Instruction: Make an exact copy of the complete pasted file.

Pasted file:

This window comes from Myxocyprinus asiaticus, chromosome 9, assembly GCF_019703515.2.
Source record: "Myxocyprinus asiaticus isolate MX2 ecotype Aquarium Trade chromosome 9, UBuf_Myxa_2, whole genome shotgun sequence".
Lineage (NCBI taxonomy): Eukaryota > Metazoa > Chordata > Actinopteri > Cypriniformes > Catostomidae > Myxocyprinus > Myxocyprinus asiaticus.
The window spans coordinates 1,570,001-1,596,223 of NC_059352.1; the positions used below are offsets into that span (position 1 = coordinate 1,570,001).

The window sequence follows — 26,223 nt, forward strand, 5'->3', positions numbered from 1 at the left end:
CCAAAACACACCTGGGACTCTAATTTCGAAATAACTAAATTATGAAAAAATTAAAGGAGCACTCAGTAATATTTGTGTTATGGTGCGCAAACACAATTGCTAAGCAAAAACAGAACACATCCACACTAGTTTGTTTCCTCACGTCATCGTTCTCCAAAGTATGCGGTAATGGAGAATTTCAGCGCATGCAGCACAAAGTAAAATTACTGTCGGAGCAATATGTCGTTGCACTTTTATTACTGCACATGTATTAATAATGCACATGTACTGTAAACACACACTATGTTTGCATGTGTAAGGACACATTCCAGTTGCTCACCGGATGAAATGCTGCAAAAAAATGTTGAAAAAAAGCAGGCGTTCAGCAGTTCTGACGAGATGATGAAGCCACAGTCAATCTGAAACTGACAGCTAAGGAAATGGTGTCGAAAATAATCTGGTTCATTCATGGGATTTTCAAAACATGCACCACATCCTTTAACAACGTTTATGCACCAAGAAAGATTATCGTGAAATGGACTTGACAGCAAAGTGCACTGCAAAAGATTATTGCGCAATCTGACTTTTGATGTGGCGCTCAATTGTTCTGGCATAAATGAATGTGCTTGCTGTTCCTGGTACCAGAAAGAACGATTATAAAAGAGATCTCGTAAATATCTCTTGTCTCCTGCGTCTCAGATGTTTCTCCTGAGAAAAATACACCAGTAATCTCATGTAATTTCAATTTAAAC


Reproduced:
This window comes from Myxocyprinus asiaticus, chromosome 9, assembly GCF_019703515.2.
Source record: "Myxocyprinus asiaticus isolate MX2 ecotype Aquarium Trade chromosome 9, UBuf_Myxa_2, whole genome shotgun sequence".
Lineage (NCBI taxonomy): Eukaryota > Metazoa > Chordata > Actinopteri > Cypriniformes > Catostomidae > Myxocyprinus > Myxocyprinus asiaticus.
The window spans coordinates 1,570,001-1,596,223 of NC_059352.1; the positions used below are offsets into that span (position 1 = coordinate 1,570,001).

The window sequence follows — 26,223 nt, forward strand, 5'->3', positions numbered from 1 at the left end:
CCAAAACACACCTGGGACTCTAATTTCGAAATAACTAAATTATGAAAAAATTAAAGGAGCACTCAGTAATATTTGTGTTATGGTGCGCAAACACAATTGCTAAGCAAAAACAGAACACATCCACACTAGTTTGTTTCCTCACGTCATCGTTCTCCAAAGTATGCGGTAATGGAGAATTTCAGCGCATGCAGCACAAAGTAAAATTACTGTCGGAGCAATATGTCGTTGCACTTTTATTACTGCACATGTATTAATAATGCACATGTACTGTAAACACACACTATGTTTGCATGTGTAAGGACACATTCCAGTTGCTCACCGGATGAAATGCTGCAAAAAAATGTTGAAAAAAAGCAGGCGTTCAGCAGTTCTGACGAGATGATGAAGCCACAGTCAATCTGAAACTGACAGCTAAGGAAATGGTGTCGAAAATAATCTGGTTCATTCATGGGATTTTCAAAACATGCACCACATCCTTTAACAACGTTTATGCACCAAGAAAGATTATCGTGAAATGGACTTGACAGCAAAGTGCACTGCAAAAGATTATTGCGCAATCTGACTTTTGATGTGGCGCTCAATTGTTCTGGCATAAATGAATGTGCTTGCTGTTCCTGGTACCAGAAAGAACGATTATAAAAGAGATCTCGTAAATATCTCTTGTCTCCTGCGTCTCAGATGTTTCTCCTGAGAAAAATACACCAGTAATCTCATGTAATTTCAATTTAAAC